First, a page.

If you or someone in your home suffers from asthma that is often triggered by allergic reactions, you are probably already aware of the unique challenges associated with managing the symptoms and reducing the likelihood of future flare-ups. Unfortunately, staying healthy and free of asthma attacks can be particularly difficult when your home is being treated for bed bugs. Therefore, it is a good idea to be aware of the following information when you suspect that bed bugs have invaded your home.
#1-You May Experience an Asthma Flare-up, Even If You Never Notice Any Bedbug Bites
It is easy to assume that you would need to first be bitten by bed bugs at least a few times prior to experiencing the increase of your asthma symptoms. However, it is important to note that some people can be bitten by bed bugs and not experience the itching, red skin, and welts commonly associated with their invasion.
In addition, bed bugs go through a life cycle that includes shedding their skin multiple times. Those skins, after being shed and in conjunction with the feces of the bugs, will often become airborne. When you breathe in that contaminated air, even though you may not see the evidence of that contamination, asthma attacks may become more likely. Given that one out of five people have either had bed bugs or known someone that did, you might have already experienced the side effects of being in a home with beds and never even known.
#2-Integrated Pest Management of Bed Bugs Includes Many Ways of Abolishing Bed Bugs, Not All of Which Are Pesticides
Once you understand a bit about the life cycle of bed bugs, it is easier to understand that merely addressing the problem by washing all of the soft items in the home or exclusively using pesticides is unlikely to give you the results you need. That is due to the fact that eggs can quickly hatch, and the problems will continue, as will your asthma attacks. Therefore, the Environmental Protection Agency, or EPA, has recommended the use of Integrated Pest Management, or IPM. It is a series of steps that evaluates the extent and severity of bed bugs to determine how aggressive treatment options need to be.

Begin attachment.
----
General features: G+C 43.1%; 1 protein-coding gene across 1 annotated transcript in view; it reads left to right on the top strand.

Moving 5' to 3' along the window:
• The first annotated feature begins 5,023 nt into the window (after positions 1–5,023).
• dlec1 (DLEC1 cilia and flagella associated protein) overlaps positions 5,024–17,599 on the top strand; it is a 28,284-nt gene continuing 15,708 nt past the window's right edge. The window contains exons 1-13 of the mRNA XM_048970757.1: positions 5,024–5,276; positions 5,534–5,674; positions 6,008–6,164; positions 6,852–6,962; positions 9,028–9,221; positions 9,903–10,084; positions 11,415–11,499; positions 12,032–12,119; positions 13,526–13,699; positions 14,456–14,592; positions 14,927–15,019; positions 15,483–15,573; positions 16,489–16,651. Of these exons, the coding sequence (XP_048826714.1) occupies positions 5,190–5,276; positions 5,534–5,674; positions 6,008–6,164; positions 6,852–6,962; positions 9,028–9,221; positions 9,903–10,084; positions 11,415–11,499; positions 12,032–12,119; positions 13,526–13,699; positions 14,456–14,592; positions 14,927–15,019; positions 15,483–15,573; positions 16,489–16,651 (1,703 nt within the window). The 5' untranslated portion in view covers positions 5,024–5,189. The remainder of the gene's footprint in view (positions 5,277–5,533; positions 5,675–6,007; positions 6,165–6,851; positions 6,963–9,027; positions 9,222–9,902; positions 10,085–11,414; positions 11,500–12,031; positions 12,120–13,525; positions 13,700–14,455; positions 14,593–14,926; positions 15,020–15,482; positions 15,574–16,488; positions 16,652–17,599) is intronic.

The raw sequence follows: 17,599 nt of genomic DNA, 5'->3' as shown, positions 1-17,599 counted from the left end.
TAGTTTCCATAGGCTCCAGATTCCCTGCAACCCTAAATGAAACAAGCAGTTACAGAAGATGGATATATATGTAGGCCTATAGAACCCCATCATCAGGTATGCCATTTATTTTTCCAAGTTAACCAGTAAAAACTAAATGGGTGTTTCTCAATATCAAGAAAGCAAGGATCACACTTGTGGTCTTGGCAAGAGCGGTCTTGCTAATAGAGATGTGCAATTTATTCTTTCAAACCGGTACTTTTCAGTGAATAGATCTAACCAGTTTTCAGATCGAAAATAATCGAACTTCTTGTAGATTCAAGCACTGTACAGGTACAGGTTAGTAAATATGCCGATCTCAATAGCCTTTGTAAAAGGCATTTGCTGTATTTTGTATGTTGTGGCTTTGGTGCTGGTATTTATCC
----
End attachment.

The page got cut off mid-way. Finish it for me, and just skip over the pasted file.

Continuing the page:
Your pest-control expert will usually suggest one or more of the following steps to treat your bed bugs:
Washing everything that can be washed and drying it in high heat
Using sturdy brushes to help find and remove bed bugs from cushions, beds, and so forth
Vacuuming carpets, rugs, mattresses, box springs, and any furniture that has cloth
Applying chemicals throughout the home as needed
Providing high heat or sub-freezing temperatures to anything that cannot be cleaned
Using mattress covers to prevent bed bugs from leaving or accessing beds
#3-Asthmatics May Need to Consider Temporarily Relocating While the Infestation Is Being Chemically Treated and Immediately After
Assuming that you have spoken with a bed-bug specialist and confirmed that bed bugs are present in the home, it is crucial to immediately treat the problem. As part of that, you may find that the chemicals that are being sprayed can cause adverse reactions, including asthma attacks. Therefore, the physician providing your medical care might suggest evacuating your house while the pesticides and other chemicals are being released. It is a good idea to speak with your doctor and the pest-control specialist to determine an appropriate, safe time to go home again after the chemical treatments were used.
In conclusion, bed-bug treatment is rarely easy and fast, but is particularly challenging when you or someone in the house has asthma that could be triggered by allergies. As a result, it is a good idea to be aware of the facts listed above when you need to remove bed bugs and their eggs from your home as soon as possible.